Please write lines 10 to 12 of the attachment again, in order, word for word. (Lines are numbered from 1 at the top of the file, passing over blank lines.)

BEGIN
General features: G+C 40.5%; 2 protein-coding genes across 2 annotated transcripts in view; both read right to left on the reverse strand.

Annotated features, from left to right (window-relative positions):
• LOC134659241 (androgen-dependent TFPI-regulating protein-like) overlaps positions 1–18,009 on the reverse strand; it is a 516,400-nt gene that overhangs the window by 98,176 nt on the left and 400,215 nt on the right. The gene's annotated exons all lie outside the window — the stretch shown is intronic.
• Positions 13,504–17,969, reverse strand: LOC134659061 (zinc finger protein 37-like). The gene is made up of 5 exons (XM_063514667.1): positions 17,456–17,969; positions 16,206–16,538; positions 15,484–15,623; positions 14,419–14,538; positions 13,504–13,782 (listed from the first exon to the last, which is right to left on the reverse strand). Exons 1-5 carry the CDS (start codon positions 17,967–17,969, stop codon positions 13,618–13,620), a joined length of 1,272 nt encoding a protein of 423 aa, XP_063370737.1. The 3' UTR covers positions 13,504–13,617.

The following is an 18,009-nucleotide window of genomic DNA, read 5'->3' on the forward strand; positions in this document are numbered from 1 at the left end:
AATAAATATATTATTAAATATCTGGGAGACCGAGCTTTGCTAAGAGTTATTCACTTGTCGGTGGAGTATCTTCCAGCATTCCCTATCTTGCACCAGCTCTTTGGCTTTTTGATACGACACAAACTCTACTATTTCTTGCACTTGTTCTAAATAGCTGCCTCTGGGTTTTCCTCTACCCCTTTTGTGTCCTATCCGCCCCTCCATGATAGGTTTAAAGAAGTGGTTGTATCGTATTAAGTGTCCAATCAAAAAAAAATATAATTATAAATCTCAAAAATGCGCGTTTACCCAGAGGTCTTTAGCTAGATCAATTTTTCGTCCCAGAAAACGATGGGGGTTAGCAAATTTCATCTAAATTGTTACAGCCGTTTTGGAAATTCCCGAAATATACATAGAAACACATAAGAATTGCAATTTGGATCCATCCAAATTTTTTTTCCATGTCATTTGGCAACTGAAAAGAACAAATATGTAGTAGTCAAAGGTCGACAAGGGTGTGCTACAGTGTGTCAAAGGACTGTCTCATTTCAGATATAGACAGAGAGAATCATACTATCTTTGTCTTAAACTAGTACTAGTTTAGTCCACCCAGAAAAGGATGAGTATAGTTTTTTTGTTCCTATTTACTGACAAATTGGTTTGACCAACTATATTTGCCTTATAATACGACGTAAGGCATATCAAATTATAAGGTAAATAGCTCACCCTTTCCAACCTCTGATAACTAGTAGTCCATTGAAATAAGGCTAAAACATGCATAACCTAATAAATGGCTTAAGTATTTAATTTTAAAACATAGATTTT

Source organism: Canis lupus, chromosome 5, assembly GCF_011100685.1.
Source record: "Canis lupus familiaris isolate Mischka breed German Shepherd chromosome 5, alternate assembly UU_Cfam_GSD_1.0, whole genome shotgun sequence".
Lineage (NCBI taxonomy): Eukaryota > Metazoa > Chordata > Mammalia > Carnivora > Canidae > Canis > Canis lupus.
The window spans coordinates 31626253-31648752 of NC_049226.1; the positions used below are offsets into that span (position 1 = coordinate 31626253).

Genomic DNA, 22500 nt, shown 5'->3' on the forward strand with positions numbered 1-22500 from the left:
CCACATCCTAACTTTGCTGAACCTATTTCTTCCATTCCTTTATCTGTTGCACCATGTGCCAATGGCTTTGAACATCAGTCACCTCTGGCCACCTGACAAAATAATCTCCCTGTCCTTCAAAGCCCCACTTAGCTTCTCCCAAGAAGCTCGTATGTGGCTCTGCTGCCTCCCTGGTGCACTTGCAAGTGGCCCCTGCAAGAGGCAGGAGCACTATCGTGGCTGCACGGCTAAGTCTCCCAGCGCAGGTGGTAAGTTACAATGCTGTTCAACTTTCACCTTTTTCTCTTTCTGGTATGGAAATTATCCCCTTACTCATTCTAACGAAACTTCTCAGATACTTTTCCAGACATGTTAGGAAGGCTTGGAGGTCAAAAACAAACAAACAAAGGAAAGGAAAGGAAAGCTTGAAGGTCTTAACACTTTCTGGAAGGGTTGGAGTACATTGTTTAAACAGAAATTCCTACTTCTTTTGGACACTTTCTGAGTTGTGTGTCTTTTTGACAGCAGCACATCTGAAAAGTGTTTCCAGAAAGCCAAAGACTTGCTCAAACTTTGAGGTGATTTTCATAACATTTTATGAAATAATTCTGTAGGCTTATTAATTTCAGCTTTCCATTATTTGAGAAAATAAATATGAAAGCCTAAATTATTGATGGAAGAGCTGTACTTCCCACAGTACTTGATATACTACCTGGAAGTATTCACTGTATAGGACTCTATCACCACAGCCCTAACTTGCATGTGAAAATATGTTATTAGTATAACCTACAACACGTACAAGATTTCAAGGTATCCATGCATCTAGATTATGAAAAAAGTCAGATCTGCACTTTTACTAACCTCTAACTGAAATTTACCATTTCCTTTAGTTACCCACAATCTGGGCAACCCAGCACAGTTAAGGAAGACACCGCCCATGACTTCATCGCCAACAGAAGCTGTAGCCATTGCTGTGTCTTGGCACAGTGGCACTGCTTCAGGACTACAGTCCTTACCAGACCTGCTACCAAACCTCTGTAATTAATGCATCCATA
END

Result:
The window spans coordinates 31626253-31648752 of NC_049226.1; the positions used below are offsets into that span (position 1 = coordinate 31626253).

Genomic DNA, 22500 nt, shown 5'->3' on the forward strand with positions numbered 1-22500 from the left:
CCACATCCTAACTTTGCTGAACCTATTTCTTCCATTCCTTTATCTGTTGCACCATGTGCCAATGGCTTTGAACATCAGTCACCTCTGGCCACCTGACAAAATAATCTCCCTGTCCTTCAAAGCCCCACTTAGCTTCTCCCAAGAAGCTCGTATGTGGCTCTGCTGCCTCCCTGGTGCACTTGCAAGTGGCCCCTGCAAGAGGCAGGAGCACTATCGTGGCTGCACGGCTAAGTCTCCCAGCGCAGGTGGTAAGTTACAATGCTGTTCAACTTTCACCTTTTTCTCTTTCTGGTATGGAAATTATCCCCTTACTCATTCTAACGAAACTTCTCAGATACTTTTCCAGACATGTTAGGAAGGCTTGGAGGTCAAAAACAAACAAACAAAGGAAAGGAAAGGAAAGCTTGAAGGTCTTAACACTTTCTGGAAGGGTTGGAGTACATTGTTTAAACAGAAATTCCTACTTCTTTTGGACACTTTCTGAGTTGTGTGTCTTTTTGACAGCAGCACATCTGAAAAGTGTTTCCAGAAAGCCAAAGACTTGCTCAAACTTTGAGGTGATTTTCATAACATTTTATGAAATAATTCTGTAGGCTTATTAATTTCAGCTTTCCATTATTTGAGAAAATAAATATGAAAGCCTAAATTATTGATGGAAGAGCTGTACTTCCCACAGTACTTGATATACTACCTGGAAGTATTCACTGTATAGGACTCTATCACCACAGCCCTAACTTGCATGTGAAAATATGTTATTAGTATAACCTACAACACGTACAAGATTTCAAGGTATCCATGCATCTAGATTATGAAAAAAGTCAGATCTGCACTTTTACTAACCTCTAACTGAAATTTACCATTTCCTTTAGTTACCCACAATCTGGGCAACCCAGCACAGTTAAGGAAGACACCGCCCATGACTTCATCGCCAACAGAAGCTGTAGCCATTGCTGTGTCTTGGCACAGTGGCACTGCTTCAGGACTACAGTCCTTACCAGACCTGCTACCAAACCTCTGTAATTAATGCATCCATA